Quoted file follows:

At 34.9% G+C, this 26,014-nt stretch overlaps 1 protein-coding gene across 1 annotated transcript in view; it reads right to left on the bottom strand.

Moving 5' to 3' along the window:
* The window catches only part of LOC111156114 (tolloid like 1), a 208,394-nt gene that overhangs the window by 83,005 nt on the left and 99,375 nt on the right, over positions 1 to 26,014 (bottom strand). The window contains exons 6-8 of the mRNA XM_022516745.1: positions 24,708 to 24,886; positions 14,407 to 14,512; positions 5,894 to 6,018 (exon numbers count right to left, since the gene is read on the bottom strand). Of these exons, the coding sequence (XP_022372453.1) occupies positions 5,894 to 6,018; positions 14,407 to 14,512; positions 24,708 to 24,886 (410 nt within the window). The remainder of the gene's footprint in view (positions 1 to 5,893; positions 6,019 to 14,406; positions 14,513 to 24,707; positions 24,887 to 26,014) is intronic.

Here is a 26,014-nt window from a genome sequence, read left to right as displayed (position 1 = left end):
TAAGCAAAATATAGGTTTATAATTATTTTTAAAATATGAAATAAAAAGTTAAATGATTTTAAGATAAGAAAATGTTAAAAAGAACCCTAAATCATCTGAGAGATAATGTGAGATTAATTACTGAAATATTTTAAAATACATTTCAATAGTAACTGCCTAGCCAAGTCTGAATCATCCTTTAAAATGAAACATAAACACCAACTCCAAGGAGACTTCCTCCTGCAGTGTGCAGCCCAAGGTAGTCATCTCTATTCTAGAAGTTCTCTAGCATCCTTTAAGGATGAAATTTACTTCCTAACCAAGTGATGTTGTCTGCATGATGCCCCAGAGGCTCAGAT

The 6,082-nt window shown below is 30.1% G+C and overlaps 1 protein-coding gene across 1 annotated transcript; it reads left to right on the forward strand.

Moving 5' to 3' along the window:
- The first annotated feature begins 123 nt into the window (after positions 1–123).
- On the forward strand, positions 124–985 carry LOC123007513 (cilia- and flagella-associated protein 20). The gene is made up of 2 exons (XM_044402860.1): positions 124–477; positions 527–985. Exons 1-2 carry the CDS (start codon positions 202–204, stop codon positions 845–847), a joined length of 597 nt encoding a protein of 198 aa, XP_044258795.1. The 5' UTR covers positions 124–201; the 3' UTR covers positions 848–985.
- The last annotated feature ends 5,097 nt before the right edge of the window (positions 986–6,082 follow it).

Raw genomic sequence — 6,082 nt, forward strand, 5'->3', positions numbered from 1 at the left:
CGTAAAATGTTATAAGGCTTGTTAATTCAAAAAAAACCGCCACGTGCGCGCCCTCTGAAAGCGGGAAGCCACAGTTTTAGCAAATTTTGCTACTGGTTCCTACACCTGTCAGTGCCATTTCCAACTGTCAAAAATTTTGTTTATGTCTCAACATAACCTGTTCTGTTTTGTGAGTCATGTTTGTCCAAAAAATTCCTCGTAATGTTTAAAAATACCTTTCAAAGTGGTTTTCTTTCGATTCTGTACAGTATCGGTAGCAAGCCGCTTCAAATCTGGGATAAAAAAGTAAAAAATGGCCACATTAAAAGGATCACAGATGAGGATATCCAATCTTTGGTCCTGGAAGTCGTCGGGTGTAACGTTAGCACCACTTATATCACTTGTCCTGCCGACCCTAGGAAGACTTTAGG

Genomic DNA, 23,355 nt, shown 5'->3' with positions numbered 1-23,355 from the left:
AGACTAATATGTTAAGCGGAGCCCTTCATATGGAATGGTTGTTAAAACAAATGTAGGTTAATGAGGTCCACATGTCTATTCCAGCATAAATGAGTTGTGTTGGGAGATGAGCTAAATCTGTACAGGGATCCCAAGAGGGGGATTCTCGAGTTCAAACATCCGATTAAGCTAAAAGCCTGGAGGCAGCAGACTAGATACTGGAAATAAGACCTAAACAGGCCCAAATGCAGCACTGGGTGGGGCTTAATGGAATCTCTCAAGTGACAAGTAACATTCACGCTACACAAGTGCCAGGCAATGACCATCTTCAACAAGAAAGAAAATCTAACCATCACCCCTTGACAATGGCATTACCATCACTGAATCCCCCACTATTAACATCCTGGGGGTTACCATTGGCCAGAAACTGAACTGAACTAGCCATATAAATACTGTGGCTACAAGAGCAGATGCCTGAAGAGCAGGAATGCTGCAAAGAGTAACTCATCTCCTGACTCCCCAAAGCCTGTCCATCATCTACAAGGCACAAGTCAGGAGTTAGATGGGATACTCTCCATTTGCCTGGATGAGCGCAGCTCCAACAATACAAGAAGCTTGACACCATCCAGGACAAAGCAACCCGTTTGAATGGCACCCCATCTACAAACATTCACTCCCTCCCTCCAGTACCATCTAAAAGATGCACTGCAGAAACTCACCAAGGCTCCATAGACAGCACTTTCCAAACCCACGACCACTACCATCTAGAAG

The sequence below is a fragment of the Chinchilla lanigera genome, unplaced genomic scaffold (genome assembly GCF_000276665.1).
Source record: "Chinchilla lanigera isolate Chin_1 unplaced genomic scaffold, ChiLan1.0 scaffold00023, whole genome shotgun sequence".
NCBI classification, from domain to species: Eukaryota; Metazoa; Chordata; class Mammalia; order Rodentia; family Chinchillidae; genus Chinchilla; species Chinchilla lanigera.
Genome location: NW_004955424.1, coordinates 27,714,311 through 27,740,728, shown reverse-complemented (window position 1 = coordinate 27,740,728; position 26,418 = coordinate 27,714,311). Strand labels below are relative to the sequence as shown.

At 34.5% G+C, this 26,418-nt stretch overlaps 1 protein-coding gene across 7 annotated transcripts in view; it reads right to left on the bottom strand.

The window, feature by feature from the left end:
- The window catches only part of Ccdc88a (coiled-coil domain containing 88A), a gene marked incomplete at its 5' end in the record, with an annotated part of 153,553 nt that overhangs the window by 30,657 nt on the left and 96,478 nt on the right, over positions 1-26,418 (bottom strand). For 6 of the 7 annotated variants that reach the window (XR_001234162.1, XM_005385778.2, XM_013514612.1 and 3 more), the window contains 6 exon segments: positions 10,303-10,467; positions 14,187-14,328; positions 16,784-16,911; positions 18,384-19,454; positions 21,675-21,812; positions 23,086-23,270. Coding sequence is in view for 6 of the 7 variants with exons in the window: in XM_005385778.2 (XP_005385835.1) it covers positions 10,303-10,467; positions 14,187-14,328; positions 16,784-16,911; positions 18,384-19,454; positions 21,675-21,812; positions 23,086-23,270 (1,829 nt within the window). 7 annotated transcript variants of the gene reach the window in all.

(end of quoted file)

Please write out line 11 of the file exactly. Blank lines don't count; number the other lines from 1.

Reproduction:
Raw genomic sequence — 6,082 nt, forward strand, 5'->3', positions numbered from 1 at the left: